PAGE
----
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Flashcards in Ovarian Path Deck (42):
1

What do serous bordeline tumors look like microscopically

HIERARCHICAL BRANCHING
Psammoma bodies- Laminated/targetoid calcifications

2

Mature Cystic Teratoma

Germ cell tumor
All three types of germ layers
Commonest ovarian tumor
Some have teeth!!
Most asymptomatic

3

Anti-NMDA Encephalitis

Anti-N-methyl D-aspartate receptor (NMDAR) encephalitis affects young women

Presents with psychosis, memory deficits, seizures

Frequently associated with underlying neoplasm, most often teratoma

4

Immature Teratoma

Grading based on amount of immature neural tissue (more is worse)

5

Dysgerminoma

50% of malignant GCT

Female counterpart to seminoma

Excellent prognosis, even with widespread metastases

Sheets and nests of cells with large central nuclei and prominent nucleoli

6

Yolk Sac Tumor

Usually 10-30 years old or perimenopausal women

Produces alpha-fetoprotein

Schiller-Duval body

7

What the histologic feature to know about yolk sac tumors?

Schiller-Duval body- Glomeruloid structure with central blood vessel surrounded by neoplastic cells

8

Sex Cord Stromal Tumors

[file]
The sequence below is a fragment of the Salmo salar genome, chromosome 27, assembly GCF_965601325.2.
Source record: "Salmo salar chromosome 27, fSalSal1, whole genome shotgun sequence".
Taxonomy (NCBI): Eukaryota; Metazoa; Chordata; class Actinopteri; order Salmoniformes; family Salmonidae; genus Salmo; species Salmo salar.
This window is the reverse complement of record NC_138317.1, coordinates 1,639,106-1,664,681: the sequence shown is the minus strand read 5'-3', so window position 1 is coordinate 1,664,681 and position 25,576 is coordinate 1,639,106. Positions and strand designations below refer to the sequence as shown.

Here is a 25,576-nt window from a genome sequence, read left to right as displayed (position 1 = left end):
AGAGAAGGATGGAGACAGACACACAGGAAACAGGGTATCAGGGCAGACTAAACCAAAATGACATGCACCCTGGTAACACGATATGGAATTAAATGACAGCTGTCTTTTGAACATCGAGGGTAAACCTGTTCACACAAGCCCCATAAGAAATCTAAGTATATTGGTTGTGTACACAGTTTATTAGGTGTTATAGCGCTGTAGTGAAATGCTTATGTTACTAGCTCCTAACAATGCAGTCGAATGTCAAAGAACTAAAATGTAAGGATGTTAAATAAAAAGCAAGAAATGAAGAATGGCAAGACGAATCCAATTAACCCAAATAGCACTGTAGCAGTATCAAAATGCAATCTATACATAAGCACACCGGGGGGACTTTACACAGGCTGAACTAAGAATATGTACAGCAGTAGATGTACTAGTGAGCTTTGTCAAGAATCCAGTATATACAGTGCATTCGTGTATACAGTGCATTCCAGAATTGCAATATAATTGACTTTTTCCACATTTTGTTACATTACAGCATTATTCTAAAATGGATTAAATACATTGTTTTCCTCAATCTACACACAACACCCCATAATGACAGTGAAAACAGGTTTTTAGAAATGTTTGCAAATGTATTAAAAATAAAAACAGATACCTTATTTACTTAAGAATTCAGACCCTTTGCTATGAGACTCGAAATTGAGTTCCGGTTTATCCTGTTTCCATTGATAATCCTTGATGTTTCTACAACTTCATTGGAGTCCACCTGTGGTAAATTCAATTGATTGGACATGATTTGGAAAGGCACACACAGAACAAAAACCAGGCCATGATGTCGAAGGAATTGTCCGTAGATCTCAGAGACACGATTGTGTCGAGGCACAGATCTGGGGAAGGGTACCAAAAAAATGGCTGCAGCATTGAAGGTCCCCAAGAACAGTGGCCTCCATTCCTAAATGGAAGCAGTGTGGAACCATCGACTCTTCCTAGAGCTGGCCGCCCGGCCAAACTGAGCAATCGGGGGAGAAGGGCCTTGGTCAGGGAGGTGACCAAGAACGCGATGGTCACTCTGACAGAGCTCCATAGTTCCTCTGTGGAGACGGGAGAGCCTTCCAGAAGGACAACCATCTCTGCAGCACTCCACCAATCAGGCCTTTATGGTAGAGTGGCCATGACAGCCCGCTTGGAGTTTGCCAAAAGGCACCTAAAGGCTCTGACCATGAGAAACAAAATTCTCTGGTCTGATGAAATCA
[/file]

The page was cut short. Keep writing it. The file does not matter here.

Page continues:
Granulosa cell tumor (adult and juvenile)
Thecoma-fibroma
Sertoli-Leydig cell

9

Adult Granulosa Cell Tumor

3% primary ovarian tumors
Associated with endometrial neoplasia
Serum inhibin is a great tumor marker
Late recurrance

Call-Exner bodies: resembles orimitive follicae; central space with secretions

10

What's the path buzz word for Adult Granulosa Cell Tumors?

Call-Exner bodies: resembles orimitive follicae; central space with secretions

11

Fibroma/Thecoma

4% of all ovarian tumors

Almost all benign, but 1/5 have concurrent endometrial carcinoma

Hormone secreting in some cases can lead to abnormal bleeding as presenting symptom

Meig’s syndrome: Fibroma + Ascites + Hydrothorax

12

Sertoli-Leydig Cell Tumor

Recapitulates developing testis

Clinical outcome dependent on stage & grade

12% clinically malignant

Well differentiated: rarely metastasizes

Moderately/poorly diff: ~10% metastasize

13

General features of primary vs metastatic disease

Primary:
Unilateral
No surface growth
Absence of nodularity
Larger (>10 cm)

Metastatic
Bilateral
Surface and hilar involvement
Nodular growth pattern
Infiltrative growth with desmoplastic stroma
Smaller (

14

Krukenberg Tumor

Metastatic gastric carcinoma
Signet ring morphology

15

Pseudomyxoma Peritoneii

Metastatic from appendix